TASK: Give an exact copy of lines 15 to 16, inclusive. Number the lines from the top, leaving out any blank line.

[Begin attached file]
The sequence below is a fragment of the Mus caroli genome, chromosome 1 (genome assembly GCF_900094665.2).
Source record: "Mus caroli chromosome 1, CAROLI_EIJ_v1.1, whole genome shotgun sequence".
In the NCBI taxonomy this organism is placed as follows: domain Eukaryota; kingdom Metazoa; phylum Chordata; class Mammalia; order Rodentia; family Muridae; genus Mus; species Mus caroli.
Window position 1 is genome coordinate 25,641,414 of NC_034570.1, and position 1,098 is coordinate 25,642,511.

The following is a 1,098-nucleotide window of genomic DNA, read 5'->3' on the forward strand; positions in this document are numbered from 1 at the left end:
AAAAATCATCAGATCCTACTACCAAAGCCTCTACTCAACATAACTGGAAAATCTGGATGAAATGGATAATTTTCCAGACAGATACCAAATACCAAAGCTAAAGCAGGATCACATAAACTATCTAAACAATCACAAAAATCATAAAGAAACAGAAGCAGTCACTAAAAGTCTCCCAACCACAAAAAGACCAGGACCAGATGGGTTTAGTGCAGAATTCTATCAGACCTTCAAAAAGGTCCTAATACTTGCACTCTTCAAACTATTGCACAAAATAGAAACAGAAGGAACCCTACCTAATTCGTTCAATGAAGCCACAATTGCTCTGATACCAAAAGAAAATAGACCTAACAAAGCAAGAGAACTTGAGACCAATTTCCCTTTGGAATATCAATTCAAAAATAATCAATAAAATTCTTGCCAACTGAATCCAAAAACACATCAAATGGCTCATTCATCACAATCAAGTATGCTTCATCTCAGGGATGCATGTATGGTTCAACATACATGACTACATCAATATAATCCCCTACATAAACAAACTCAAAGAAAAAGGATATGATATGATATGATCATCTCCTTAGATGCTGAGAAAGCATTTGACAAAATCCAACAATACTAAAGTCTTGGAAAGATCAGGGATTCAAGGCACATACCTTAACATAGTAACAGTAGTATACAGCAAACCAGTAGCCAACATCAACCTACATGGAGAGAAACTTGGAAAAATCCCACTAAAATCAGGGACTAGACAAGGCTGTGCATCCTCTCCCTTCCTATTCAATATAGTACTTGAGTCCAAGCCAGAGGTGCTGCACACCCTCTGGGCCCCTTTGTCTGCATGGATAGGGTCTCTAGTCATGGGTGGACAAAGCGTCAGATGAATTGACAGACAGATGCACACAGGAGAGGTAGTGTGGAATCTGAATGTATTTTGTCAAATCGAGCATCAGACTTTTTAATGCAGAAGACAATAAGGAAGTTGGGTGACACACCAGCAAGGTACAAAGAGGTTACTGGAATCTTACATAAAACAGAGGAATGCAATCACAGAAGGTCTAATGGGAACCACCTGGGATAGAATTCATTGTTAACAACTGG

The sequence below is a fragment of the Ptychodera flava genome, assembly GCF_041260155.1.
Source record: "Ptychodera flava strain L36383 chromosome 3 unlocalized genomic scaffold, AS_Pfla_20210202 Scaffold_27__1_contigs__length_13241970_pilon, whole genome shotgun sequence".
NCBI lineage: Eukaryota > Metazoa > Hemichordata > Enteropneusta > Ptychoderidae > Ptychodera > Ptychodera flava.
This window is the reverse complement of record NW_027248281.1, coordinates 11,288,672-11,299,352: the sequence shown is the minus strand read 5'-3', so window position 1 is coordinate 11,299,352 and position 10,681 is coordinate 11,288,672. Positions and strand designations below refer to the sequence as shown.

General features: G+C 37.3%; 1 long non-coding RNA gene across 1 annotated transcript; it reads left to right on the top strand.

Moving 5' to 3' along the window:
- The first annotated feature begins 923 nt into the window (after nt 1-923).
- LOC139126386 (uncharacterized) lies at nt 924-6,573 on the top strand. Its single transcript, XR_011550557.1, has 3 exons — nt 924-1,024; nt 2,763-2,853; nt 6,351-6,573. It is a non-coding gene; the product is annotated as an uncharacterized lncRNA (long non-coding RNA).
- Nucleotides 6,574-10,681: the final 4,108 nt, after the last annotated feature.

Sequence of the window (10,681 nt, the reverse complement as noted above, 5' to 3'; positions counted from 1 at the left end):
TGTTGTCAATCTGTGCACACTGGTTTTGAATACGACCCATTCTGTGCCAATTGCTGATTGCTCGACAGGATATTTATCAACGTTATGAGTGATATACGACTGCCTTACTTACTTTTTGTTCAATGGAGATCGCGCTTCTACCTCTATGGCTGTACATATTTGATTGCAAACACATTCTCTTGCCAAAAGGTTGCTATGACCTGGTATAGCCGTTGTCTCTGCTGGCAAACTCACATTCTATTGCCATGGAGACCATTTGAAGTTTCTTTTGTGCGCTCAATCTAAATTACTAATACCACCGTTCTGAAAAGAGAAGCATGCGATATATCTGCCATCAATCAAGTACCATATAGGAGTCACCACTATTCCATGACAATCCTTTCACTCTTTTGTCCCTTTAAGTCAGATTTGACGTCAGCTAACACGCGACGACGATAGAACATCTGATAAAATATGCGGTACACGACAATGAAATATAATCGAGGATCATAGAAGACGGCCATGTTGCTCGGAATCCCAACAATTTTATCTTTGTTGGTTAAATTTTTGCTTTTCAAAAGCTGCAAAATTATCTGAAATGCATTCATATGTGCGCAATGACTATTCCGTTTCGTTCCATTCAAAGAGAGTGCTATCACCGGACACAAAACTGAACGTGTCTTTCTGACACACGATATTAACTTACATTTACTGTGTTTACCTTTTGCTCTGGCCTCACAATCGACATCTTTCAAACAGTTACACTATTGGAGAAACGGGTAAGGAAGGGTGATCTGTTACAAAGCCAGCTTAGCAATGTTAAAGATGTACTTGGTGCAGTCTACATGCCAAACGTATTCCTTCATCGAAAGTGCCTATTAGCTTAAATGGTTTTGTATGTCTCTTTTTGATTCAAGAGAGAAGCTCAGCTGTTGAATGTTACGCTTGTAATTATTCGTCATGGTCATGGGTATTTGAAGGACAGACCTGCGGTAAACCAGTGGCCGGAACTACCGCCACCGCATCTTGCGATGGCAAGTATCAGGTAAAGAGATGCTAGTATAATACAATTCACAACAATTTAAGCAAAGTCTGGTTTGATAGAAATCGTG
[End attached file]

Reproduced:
- Nucleotides 6,574-10,681: the final 4,108 nt, after the last annotated feature.

Sequence of the window (10,681 nt, the reverse complement as noted above, 5' to 3'; positions counted from 1 at the left end):